The Netherlands were crowned FIH Junior Women’s Hockey World Cup champions after a final against Germany that absolutely oozed class. The question had been whether anyone could breach the Dutch defence and, if that happened, how would the team respond.

Both questions were answered as Germany threw everything at the Netherlands and were rewarded by being the only team to score against the team in orange. However, this will always be remembered as the event where the Netherlands were the dominant force from start to finish and, even when under huge pressure from their European rivals, there was no way the excellent Rosa Fernig and her team were going to let any other team steal their thunder.

Where Germany probed, Netherlands stood strong and, when the opportunity to score presented itself, they did so. The game management in the final minutes was as outstanding as every other aspect of their play.

England and India provided a dramatic spectacle as they battled for the bronze medal. India looked to be heading for third place as they took a 2-1 lead in the final quarter but England removed their goalkeeper and scored a last minute goal to send the game to shoot-out. The England team then put in a faultless performance in the pressure pot of a shoot-out and won their first medal at a Women’s Junior World Cup.

Earlier in the day, host nation South Africa and USA played out an exciting and momentum-switching match that saw the host nation take a 3-0 lead only to see the perseverance of the USA bring the scores back to 3-2 leading to a very nervous final five minutes. Much to the delight of the home fans, South Africa clung to the lead to finish in seventh place.

Argentina finished their campaign in fifth position and their victory over Korea was an exhibition of compelling, ruthless attacking hockey that left their opponents shellshocked in the face of a goalscoring onslaught.

With 202 goals, some amazing performances, quite brilliant umpiring, a fantastic venue and a very worthy champion there is little doubt that the ninth edition of the FIH Women’s Junior World Cup was a roaring success and the performances by these young players promise that international hockey has a very bright future.

USA 2-3 South Africa  (7-8th place) – Potchefstroom, North West University (RSA)

Early pressure from South Africa saw the host nation earn a penalty corner in the opening minutes of the match. Seconds later USA striker Hope Rose was firing at the South African goal after a swift counter-attack. All the signs were there that this was going to be a great 60 minutes of hockey in the opening match on finals day.

South Africa took the lead through Bianca Wood. The forward hadn’t really found her groove during this tournament but when she latched onto a Kayla de Vaal cross and fired home, we saw a glimpse of the South African’s skill and strength.

The host nation doubled their lead in the 12th minute when Jean-Leigh du Toit was able to show her ability from the top of the circle. Her drag-flick gave Annabel Skubisz no chance of making a save.

Despite being 2-0 down, the USA were far from out of this game. The dangerous trio of Charlotte de Vries, Ashley Sessa and Hope Rose always looked capable of creating chances when they went on the attack.

It was vitally important for USA to get on the score-card if they were to challenge for the seventh place but early in the second half South Africa spoiled that ambition with their third goal of the match.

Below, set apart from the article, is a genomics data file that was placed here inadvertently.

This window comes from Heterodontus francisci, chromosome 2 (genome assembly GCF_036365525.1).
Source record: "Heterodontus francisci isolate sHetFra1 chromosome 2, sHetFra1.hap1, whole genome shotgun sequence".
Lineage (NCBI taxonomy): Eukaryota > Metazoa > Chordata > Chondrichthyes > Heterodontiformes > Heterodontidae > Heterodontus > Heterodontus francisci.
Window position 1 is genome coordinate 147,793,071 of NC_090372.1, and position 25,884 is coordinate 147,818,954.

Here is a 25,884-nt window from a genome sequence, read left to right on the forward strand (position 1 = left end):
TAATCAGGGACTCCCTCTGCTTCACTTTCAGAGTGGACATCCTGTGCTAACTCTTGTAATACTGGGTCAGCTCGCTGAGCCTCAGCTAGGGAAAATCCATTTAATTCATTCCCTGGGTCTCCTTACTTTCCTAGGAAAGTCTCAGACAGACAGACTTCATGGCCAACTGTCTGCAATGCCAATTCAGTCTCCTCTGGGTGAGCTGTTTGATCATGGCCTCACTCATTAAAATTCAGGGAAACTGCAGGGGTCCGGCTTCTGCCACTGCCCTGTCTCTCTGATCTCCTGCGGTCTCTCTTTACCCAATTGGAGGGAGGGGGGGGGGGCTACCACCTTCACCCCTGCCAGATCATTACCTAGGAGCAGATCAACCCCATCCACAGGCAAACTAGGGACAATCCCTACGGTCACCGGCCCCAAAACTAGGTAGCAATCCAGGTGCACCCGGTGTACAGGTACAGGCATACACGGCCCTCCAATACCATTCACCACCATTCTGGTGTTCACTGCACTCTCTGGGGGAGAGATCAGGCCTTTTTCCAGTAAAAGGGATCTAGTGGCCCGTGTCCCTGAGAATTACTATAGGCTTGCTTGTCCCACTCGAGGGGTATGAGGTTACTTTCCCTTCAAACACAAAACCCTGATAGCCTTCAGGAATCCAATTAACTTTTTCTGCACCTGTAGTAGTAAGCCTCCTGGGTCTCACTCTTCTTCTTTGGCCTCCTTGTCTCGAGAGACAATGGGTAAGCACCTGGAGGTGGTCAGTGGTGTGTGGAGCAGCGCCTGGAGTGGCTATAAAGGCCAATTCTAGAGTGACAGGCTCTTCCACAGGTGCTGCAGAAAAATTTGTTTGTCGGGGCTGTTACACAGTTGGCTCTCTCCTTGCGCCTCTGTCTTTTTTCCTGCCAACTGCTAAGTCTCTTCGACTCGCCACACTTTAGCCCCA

Tamla Kock created the goal with a lovely jinking move past the USA defenders, before she hit the ball across the circle. Mikkela le Roux got the final touch, which tipped the ball past Skubisz.

A three-goal cushion allowed South Africa to play with far more freedom than their opponents in the early stages of the second half. The team in green were running with the ball confidently and playing with real enjoyment.

All that changed in the 38th minute when Josie Varney won the ball in midfield and dashed to the South African circle. Her reverse stick shot wrong-footed Mishka Ellis and suddenly USA were back in the game.

USA’s second goal came from the quick reactions of Abigail Tamer. The USA built patiently up their right-hand side of the pitch and the ball eventually pinged loose in the South African circle. Tamer pounced and the ball squeezed past Amelie Claasen in the South Africa goal.

It was a grandstand finish as the USA sought the equaliser and South Africa endured nervous moments as the team in red tried everything in the coaching manual to get back on terms.

The final whistle was met by relief and then joy by South Africa as they finished in seventh position, the team’s best position since 2001 when they finished sixth.

Player of the Match was South Africa’s Edith Molikoe: The athlete had played a quietly dominant role in midfield throughout the match. She said: ‘The girls put a lot of effort into this match and we wanted to finish on a high. This was probably our best performance of the tournament. After this, some of us will be preparing for the Women’s World Cup and the Commonwealth Games later this year. A lot of youngsters watching will see this as a moment of history. The next generation will see this and want to do better, so the next team can finish top three.’

South Africa Head Coach Lenise Marais said: ‘We had some moments where we really dominated and thankfully, we scored three goals. We wanted to kill the game off with a fourth goal and we didn’t but our defence held out for us. At the start of the tournament we wanted to get through to the top eight, which we did. And we wanted to finish with a win, that was important.’

Tracey Paul, Head Coach to USA said: ‘Losing is always disappointing but finishing in the top eight is an achievement. Credit to South Africa, they played a hard, tough tournament. I have seen a lot of growth among our players and we have a lot of rising stars. It was a fantastic experience. ‘